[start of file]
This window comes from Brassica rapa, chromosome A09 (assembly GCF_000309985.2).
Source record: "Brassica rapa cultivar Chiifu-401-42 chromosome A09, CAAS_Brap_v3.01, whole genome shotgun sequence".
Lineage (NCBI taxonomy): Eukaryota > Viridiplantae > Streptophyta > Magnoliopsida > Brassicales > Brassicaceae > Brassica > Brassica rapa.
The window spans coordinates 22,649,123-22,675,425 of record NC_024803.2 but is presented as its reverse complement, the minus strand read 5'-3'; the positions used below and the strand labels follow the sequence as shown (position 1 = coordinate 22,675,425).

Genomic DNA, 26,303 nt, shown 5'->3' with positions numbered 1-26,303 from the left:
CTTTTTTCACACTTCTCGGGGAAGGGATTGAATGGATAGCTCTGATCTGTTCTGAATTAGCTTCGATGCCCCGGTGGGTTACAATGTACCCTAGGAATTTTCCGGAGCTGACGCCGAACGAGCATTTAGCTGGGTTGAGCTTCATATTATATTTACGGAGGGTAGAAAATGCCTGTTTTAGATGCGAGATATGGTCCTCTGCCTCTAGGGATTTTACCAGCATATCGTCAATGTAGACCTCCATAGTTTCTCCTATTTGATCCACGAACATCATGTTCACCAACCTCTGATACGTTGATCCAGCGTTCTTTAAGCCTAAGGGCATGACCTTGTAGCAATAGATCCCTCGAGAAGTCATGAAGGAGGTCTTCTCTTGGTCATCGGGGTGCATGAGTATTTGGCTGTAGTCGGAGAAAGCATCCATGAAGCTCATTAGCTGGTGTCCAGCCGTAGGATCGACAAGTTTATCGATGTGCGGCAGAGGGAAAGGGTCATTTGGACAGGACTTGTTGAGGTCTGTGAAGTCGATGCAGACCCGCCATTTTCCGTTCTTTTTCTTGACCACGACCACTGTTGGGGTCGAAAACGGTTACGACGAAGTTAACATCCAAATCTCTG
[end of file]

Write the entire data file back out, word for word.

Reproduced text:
This window comes from Brassica rapa, chromosome A09 (assembly GCF_000309985.2).
Source record: "Brassica rapa cultivar Chiifu-401-42 chromosome A09, CAAS_Brap_v3.01, whole genome shotgun sequence".
Lineage (NCBI taxonomy): Eukaryota > Viridiplantae > Streptophyta > Magnoliopsida > Brassicales > Brassicaceae > Brassica > Brassica rapa.
The window spans coordinates 22,649,123-22,675,425 of record NC_024803.2 but is presented as its reverse complement, the minus strand read 5'-3'; the positions used below and the strand labels follow the sequence as shown (position 1 = coordinate 22,675,425).

Genomic DNA, 26,303 nt, shown 5'->3' with positions numbered 1-26,303 from the left:
CTTTTTTCACACTTCTCGGGGAAGGGATTGAATGGATAGCTCTGATCTGTTCTGAATTAGCTTCGATGCCCCGGTGGGTTACAATGTACCCTAGGAATTTTCCGGAGCTGACGCCGAACGAGCATTTAGCTGGGTTGAGCTTCATATTATATTTACGGAGGGTAGAAAATGCCTGTTTTAGATGCGAGATATGGTCCTCTGCCTCTAGGGATTTTACCAGCATATCGTCAATGTAGACCTCCATAGTTTCTCCTATTTGATCCACGAACATCATGTTCACCAACCTCTGATACGTTGATCCAGCGTTCTTTAAGCCTAAGGGCATGACCTTGTAGCAATAGATCCCTCGAGAAGTCATGAAGGAGGTCTTCTCTTGGTCATCGGGGTGCATGAGTATTTGGCTGTAGTCGGAGAAAGCATCCATGAAGCTCATTAGCTGGTGTCCAGCCGTAGGATCGACAAGTTTATCGATGTGCGGCAGAGGGAAAGGGTCATTTGGACAGGACTTGTTGAGGTCTGTGAAGTCGATGCAGACCCGCCATTTTCCGTTCTTTTTCTTGACCACGACCACTGTTGGGGTCGAAAACGGTTACGACGAAGTTAACATCCAAATCTCTG